KEIR RADNEDGE REPORTING —- Prince Ali of Jordan has savaged events at FIFA Congress as a “complete betrayal to all of those who thought they had voted for change, transparency, fair play and reform.”

President Gianni Infantino led the world football federation into a PR disaster by smuggling through a regulation which scrapped the guaranteed independence of the ethics and other judicial committees which has been a crucial feature of the reform programme.

The move, at last Friday’s congress in Mexico City, prompted the resignation of audit and compliance chairman Domenico Scala. It also gifted FIFA critics, even those who had grudgingly reined in scepticism after Infantino’s election in February, evidence that the reform programme was dead in the water.

Prince Ali . . . two election defeats in a year

Infantino’s attempt to rescue his nose-diving credibility appeared as little more than semantics and petty, personal point-scoring.

Prince Ali bin Al Hussein, defeated in two successive presidential elections by since-disgraced Sepp Blatter last year and then Infantino this past February, was furious at Infantino’s Mexico manoeuvre whose full significance was not explained to congress delegates.

‘Massive’ setback

He said: “The way the vote was put to the 209 members of the FIFA Congress, as well as the effect of that vote, was a complete betrayal to all of those who thought they had voted for change, transparency, fair play and reform.

“It is one of the biggest blows FIFA has received in the last two years; the ramifications of which are massive.

“The motion on which the associations were asked to vote, on the last day, came as a complete surprise to all: in effect, we were suddenly being asked to approve a change to the statutes that removed the independence of the ethics committee, the audit and compliance committee, the appeal committee and the reform committee.”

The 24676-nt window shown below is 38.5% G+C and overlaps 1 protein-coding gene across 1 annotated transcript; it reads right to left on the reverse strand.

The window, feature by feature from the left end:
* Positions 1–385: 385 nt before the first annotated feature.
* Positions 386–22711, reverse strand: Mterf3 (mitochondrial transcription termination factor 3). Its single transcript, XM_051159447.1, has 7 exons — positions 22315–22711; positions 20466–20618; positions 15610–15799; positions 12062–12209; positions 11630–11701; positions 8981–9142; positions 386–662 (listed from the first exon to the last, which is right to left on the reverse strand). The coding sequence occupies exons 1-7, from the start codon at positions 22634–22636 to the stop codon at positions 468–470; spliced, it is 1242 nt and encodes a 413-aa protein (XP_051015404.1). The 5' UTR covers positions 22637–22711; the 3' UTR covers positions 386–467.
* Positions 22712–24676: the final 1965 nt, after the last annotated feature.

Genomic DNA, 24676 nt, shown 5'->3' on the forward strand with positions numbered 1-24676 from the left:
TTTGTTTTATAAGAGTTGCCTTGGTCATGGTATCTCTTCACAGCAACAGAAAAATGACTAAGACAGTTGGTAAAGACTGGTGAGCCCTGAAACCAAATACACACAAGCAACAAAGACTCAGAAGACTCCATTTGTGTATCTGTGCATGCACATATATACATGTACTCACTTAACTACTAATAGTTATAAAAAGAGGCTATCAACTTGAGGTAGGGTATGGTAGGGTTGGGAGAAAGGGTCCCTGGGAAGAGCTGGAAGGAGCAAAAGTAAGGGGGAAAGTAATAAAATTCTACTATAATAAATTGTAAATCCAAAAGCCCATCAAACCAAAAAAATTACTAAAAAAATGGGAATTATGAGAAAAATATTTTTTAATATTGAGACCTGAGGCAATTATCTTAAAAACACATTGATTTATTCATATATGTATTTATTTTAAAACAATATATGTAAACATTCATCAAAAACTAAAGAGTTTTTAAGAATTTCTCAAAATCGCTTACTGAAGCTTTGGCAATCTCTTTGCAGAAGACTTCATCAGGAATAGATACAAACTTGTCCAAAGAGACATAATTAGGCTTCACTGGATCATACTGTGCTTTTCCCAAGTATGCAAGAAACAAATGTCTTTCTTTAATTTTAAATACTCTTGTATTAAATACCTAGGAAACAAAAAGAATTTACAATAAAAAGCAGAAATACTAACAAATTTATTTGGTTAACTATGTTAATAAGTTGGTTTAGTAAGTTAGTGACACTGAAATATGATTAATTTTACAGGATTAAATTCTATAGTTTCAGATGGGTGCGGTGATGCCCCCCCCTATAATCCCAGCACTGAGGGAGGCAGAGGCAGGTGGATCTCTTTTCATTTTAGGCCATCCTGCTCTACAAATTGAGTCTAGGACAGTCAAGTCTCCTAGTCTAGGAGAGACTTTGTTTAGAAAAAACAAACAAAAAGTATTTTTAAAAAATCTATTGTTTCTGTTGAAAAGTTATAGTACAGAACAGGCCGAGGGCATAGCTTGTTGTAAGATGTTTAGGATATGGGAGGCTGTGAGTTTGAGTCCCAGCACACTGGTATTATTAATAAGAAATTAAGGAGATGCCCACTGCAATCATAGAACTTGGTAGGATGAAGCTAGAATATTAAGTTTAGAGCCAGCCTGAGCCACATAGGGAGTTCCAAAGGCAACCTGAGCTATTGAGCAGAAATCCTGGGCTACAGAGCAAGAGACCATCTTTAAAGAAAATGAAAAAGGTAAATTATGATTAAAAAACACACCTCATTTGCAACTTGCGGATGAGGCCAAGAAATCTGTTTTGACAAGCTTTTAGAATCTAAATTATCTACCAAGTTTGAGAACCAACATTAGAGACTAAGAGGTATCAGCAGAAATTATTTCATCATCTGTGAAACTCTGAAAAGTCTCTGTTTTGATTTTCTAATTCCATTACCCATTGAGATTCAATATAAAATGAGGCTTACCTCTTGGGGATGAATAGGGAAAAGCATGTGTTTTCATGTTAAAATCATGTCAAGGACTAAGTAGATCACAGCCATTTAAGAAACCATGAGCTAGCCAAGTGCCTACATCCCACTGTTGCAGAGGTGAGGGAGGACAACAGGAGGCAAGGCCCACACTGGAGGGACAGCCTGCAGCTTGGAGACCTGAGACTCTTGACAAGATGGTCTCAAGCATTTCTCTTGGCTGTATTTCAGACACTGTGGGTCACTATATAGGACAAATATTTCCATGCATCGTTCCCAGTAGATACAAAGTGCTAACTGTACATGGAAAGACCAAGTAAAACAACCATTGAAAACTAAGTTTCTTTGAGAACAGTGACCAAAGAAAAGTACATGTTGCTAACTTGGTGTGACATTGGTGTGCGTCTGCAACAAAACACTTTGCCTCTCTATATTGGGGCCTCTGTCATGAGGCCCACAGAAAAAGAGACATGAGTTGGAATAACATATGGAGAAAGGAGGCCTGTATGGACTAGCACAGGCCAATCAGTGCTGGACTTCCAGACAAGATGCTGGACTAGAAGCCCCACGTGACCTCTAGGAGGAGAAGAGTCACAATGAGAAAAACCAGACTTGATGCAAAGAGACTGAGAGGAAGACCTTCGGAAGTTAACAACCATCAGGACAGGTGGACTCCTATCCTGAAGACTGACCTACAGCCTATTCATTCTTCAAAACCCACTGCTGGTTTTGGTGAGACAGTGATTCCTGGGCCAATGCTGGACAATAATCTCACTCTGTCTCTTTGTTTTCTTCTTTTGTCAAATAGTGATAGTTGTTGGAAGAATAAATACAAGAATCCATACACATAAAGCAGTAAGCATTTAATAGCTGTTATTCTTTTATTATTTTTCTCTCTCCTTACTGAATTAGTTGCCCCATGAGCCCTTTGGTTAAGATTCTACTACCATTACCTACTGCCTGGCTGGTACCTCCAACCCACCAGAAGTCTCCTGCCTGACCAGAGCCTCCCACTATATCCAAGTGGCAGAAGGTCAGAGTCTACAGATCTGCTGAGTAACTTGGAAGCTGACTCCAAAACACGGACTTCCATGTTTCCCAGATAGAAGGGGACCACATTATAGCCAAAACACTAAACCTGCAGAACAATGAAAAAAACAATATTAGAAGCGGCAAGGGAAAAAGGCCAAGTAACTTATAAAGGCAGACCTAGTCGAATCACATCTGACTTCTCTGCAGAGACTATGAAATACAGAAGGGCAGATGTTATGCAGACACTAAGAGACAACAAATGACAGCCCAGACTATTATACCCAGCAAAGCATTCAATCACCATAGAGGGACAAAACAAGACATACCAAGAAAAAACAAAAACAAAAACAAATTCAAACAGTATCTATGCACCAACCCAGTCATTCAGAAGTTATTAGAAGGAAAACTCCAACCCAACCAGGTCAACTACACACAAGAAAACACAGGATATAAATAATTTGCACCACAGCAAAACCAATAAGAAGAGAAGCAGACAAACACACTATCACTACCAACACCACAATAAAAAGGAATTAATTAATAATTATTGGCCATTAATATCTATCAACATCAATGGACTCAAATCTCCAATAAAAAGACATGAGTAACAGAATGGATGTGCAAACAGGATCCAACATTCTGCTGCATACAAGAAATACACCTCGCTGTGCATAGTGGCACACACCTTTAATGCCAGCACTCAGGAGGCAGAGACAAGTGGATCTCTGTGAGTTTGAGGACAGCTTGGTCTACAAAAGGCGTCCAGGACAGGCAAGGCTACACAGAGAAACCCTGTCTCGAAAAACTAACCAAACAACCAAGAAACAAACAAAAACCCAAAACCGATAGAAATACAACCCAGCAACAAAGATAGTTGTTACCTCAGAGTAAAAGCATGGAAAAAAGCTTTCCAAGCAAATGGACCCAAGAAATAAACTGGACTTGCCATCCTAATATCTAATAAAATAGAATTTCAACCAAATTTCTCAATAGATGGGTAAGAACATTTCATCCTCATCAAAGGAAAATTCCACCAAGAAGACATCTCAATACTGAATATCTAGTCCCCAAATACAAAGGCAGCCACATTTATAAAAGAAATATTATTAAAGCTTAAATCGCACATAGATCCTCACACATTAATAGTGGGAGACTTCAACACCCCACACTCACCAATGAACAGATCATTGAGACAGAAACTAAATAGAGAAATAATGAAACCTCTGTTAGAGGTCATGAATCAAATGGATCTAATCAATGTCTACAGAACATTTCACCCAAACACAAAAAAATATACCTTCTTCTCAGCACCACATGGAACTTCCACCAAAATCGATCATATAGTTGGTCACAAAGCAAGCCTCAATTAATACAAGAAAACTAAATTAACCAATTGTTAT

Prince Ali, Asian vice-president of FIFA between 2011 and 2015 and an outspoken supporter of the need for reform, may find his resolution gaining new support within Asia as the regional confederation heads for internal shuffles of its own.

Reviewing the FIFA reform process now turned on its head, Prince Ali added: “Over the last two years, FIFA has somehow survived public scandal after public scandal.

“The sole reason it survived these trying times was because in its structure it had two independent ethics organs: the ethics committee’s adjudicatory chamber chaired by Hans-Joachim Eckert and the investigatory chamber chaired by Cornel Borbely.”

Eckert and Borbely were responsible for the banning from the game Blatter and UEFA president Michel Platini, possibly the most remarkable disciplinary act in the history of modern sport.

Prince Ali said: “Both these chambers had the remit from our Congress and the members of FIFA, to act independently of the Council. In the last two years that shook FIFA, the brave decisions that came to save the world football body came from these two separate structures.

Absence of consultation

“Had delegates to the FIFA Congress been given time to absorb what had been asked, or truly consider this motion, I very much doubt that anyone would have voted for it.

“The fact was that members were not prepared, did not understand what had been asked of them or what it meant clearly. The motion was sprung on the Congress without prior consultation either by FIFA or the newly-named Council.”

He warned: “The damage that can be done to FIFA if the situation remains as it is, is immeasurable.

“We voted that power over football should no longer be held by any one person, not even by the newly-appointed council. We voted for an independent ethics oversight, a council and a non-executive president and above all a return of power to the member associations, because ultimately it is the FAs and the Congress who have responsibility for football.

“The simple reality is that football fans and young people around the world have been completely disillusioned by corruption and feel marginalised by the politics of football at the level of FIFA, confederations, and, in many cases, to national association level.

“That the world body would continue to renege on its promises of good governance sets a poor role model at best and a total betrayal of the faith that our youth around the world have in the beautiful game.”

Infantino, in a news conference after congress, defended the manoeuvre as a simple administrative step whose effectiveness should be judged over the next year.

A subsequent statement claimed that the anti-independence clause was undertaken “on an interim basis” only.